Bernard Malamud’s 99th Birthday
A straw poll of the writer’s greatest work
As I’m sure all of you know, today would be Bernard Malamud’s 99th birthday. The Brooklyn-born writer, by many accounts, sits in the pantheon of great 20th-century American writers (and American Jewish writers, I suppose) along with Saul Bellow (his contemporary) and Philip Roth (who frequently lists Malamud as a major influence).
Too often Malamud gets overlooked–despite the one-off fame afforded by the adaptation of his book The Natural in a hit Robert Redford flick that totally bastardized the book’s ending–and so I thought to look/ask around for opinions on Malamud’s best work and see what titles came up. Both a novelist and a short story writer, I didn’t limit it to one form (although Malamud was known for writing slow and produced only eight novels and 60-plus stories).
Writing for Tablet back in 2008, Rachel Donadio asked the question: Where have all the Bernard Malamud readers gone? She then praised his short stories thusly:
Still, though Malamud may lack Bellow’s linguistic pyrotechnics and Roth’s raw aggression, he is as central as they are to late twentieth-century American literature. His prose—spare, at once self-consciously anachronistic and timeless, rich in undertones and cast in endless shades of brown and grey—is unlike anything else in the English language. To read Malamud is to enter a strange world of hallucinations and dreams, of birds as metaphors—for liberation and degradation, sexuality and soulfulness—and birds that talk. Sometimes it takes a few pages to realize you’re reading a dream sequence. Sometimes you never know for sure.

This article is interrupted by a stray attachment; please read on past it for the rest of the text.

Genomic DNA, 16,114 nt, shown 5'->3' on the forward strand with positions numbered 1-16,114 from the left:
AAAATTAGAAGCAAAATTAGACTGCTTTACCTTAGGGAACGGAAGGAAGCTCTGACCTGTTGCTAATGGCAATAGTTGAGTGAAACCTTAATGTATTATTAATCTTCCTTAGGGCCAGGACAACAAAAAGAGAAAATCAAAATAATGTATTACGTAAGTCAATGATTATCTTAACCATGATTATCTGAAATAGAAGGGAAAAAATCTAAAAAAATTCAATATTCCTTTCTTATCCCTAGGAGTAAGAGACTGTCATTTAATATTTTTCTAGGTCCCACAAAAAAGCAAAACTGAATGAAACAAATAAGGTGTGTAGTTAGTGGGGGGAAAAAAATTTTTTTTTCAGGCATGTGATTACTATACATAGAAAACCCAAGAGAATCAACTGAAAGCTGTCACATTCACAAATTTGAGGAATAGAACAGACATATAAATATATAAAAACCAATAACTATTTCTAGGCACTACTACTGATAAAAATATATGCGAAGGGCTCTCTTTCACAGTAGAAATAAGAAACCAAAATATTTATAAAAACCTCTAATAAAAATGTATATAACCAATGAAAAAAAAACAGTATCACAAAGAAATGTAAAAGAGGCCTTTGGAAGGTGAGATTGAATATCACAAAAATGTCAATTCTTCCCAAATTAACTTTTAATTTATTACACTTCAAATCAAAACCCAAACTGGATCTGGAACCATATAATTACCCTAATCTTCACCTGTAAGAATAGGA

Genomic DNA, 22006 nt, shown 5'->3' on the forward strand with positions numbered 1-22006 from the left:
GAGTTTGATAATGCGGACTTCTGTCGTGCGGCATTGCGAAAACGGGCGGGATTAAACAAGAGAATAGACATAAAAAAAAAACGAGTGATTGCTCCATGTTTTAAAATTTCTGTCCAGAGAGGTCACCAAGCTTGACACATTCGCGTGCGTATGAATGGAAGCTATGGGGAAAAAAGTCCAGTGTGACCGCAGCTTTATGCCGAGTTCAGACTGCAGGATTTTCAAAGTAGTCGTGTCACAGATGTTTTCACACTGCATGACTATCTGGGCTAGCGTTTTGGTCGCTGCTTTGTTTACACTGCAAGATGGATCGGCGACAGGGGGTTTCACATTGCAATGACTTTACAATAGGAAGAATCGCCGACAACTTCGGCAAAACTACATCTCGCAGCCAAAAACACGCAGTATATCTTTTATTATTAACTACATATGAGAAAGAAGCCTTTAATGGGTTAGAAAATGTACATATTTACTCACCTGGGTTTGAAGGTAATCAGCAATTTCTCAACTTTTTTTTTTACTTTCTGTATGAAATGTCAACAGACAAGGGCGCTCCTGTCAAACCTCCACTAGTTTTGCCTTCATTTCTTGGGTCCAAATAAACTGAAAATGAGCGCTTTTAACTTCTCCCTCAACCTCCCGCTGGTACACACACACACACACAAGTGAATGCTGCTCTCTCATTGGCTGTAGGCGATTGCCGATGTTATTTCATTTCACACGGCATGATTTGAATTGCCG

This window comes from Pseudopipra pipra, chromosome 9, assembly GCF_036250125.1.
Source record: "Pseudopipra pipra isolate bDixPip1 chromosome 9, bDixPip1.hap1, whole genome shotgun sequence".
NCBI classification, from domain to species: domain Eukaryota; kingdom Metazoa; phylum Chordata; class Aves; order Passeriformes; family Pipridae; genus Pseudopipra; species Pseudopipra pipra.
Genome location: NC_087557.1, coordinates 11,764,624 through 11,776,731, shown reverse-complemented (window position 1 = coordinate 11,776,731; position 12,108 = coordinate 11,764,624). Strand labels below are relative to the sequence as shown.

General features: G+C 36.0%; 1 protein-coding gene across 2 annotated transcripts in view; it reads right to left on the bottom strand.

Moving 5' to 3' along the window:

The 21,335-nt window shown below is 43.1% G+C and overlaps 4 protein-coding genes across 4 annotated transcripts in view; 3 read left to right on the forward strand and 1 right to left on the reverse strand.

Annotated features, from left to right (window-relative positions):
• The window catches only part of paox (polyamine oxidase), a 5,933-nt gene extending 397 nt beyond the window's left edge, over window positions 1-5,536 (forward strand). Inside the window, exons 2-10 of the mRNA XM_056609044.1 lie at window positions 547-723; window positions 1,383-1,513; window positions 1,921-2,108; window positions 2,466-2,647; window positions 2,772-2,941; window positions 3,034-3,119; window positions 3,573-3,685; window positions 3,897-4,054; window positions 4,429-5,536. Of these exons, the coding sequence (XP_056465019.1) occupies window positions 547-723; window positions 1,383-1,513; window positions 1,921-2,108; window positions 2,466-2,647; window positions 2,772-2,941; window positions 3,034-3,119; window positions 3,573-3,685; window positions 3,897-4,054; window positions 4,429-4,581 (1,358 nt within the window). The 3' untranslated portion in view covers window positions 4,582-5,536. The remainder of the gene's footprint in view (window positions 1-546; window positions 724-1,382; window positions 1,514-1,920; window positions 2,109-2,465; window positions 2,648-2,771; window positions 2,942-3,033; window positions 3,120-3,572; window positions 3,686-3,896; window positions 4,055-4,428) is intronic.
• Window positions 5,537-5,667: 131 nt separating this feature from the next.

That same year, Joe Hill communed with Malamud’s famous story “Jew Bird” (a personal Scroll favorite) here and in 2010, Benjamin Baliant praised the keen eye of Commentary Magazine, which decades ago published nine of Malamud’s stories, including five stories from his collection The Magic Barrel, which went on to win the National Book Award.
Speaking of anniversaries, today we have a great piece by David Mikics about the 100th anniversary of the Mendel Beilis affair, a blood libel trial, the legacy of which sadly still has its modern analogues. As Mikics notes, the torments of Mendel Beilis were the inspiration for Bernard Malamud’s book The Fixer (which also won the National Book Award along with the Pulitzer Prize).
A poll about Malamud at the office today yielded a number of different responses, none of which repeated themselves. (This fact alone is a really nice discovery.) Among the noted:
God’s Grace, The Fixer, the short story “A Summer’s Reading,” The Assistant, and The Natural.
The actor/writer/director talks to Jewcy about anxiety and Hebrew School
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